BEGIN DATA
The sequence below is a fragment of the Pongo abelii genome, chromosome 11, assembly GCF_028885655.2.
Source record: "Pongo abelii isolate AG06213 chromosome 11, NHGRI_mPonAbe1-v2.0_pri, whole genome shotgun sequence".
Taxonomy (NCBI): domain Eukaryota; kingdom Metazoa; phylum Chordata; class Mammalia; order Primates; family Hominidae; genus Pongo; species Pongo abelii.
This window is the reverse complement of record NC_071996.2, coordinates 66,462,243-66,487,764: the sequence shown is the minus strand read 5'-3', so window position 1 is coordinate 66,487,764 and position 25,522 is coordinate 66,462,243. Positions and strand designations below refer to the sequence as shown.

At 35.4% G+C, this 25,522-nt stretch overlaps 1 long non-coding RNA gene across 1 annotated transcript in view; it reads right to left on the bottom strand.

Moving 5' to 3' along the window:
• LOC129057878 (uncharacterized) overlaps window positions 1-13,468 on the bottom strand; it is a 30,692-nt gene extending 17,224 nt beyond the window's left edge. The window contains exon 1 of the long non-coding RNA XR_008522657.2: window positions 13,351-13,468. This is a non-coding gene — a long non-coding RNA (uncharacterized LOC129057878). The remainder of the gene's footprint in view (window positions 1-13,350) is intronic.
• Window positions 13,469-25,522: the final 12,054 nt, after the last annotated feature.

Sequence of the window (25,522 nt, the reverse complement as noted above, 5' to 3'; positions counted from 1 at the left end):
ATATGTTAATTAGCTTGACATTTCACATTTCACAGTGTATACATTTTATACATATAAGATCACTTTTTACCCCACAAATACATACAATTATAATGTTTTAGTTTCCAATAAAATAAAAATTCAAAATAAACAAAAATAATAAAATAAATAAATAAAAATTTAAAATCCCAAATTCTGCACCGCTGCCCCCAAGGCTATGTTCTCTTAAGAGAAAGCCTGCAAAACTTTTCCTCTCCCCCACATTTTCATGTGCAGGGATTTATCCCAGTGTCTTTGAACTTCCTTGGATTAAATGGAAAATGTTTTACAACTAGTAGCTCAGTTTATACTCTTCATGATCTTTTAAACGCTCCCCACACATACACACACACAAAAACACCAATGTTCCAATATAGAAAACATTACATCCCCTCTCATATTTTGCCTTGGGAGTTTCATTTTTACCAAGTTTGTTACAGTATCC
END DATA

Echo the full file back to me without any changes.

The sequence below is a fragment of the Pongo abelii genome, chromosome 11, assembly GCF_028885655.2.
Source record: "Pongo abelii isolate AG06213 chromosome 11, NHGRI_mPonAbe1-v2.0_pri, whole genome shotgun sequence".
Taxonomy (NCBI): domain Eukaryota; kingdom Metazoa; phylum Chordata; class Mammalia; order Primates; family Hominidae; genus Pongo; species Pongo abelii.
This window is the reverse complement of record NC_071996.2, coordinates 66,462,243-66,487,764: the sequence shown is the minus strand read 5'-3', so window position 1 is coordinate 66,487,764 and position 25,522 is coordinate 66,462,243. Positions and strand designations below refer to the sequence as shown.

At 35.4% G+C, this 25,522-nt stretch overlaps 1 long non-coding RNA gene across 1 annotated transcript in view; it reads right to left on the bottom strand.

Moving 5' to 3' along the window:
• LOC129057878 (uncharacterized) overlaps window positions 1-13,468 on the bottom strand; it is a 30,692-nt gene extending 17,224 nt beyond the window's left edge. The window contains exon 1 of the long non-coding RNA XR_008522657.2: window positions 13,351-13,468. This is a non-coding gene — a long non-coding RNA (uncharacterized LOC129057878). The remainder of the gene's footprint in view (window positions 1-13,350) is intronic.
• Window positions 13,469-25,522: the final 12,054 nt, after the last annotated feature.

Sequence of the window (25,522 nt, the reverse complement as noted above, 5' to 3'; positions counted from 1 at the left end):
ATATGTTAATTAGCTTGACATTTCACATTTCACAGTGTATACATTTTATACATATAAGATCACTTTTTACCCCACAAATACATACAATTATAATGTTTTAGTTTCCAATAAAATAAAAATTCAAAATAAACAAAAATAATAAAATAAATAAATAAAAATTTAAAATCCCAAATTCTGCACCGCTGCCCCCAAGGCTATGTTCTCTTAAGAGAAAGCCTGCAAAACTTTTCCTCTCCCCCACATTTTCATGTGCAGGGATTTATCCCAGTGTCTTTGAACTTCCTTGGATTAAATGGAAAATGTTTTACAACTAGTAGCTCAGTTTATACTCTTCATGATCTTTTAAACGCTCCCCACACATACACACACACAAAAACACCAATGTTCCAATATAGAAAACATTACATCCCCTCTCATATTTTGCCTTGGGAGTTTCATTTTTACCAAGTTTGTTACAGTATCC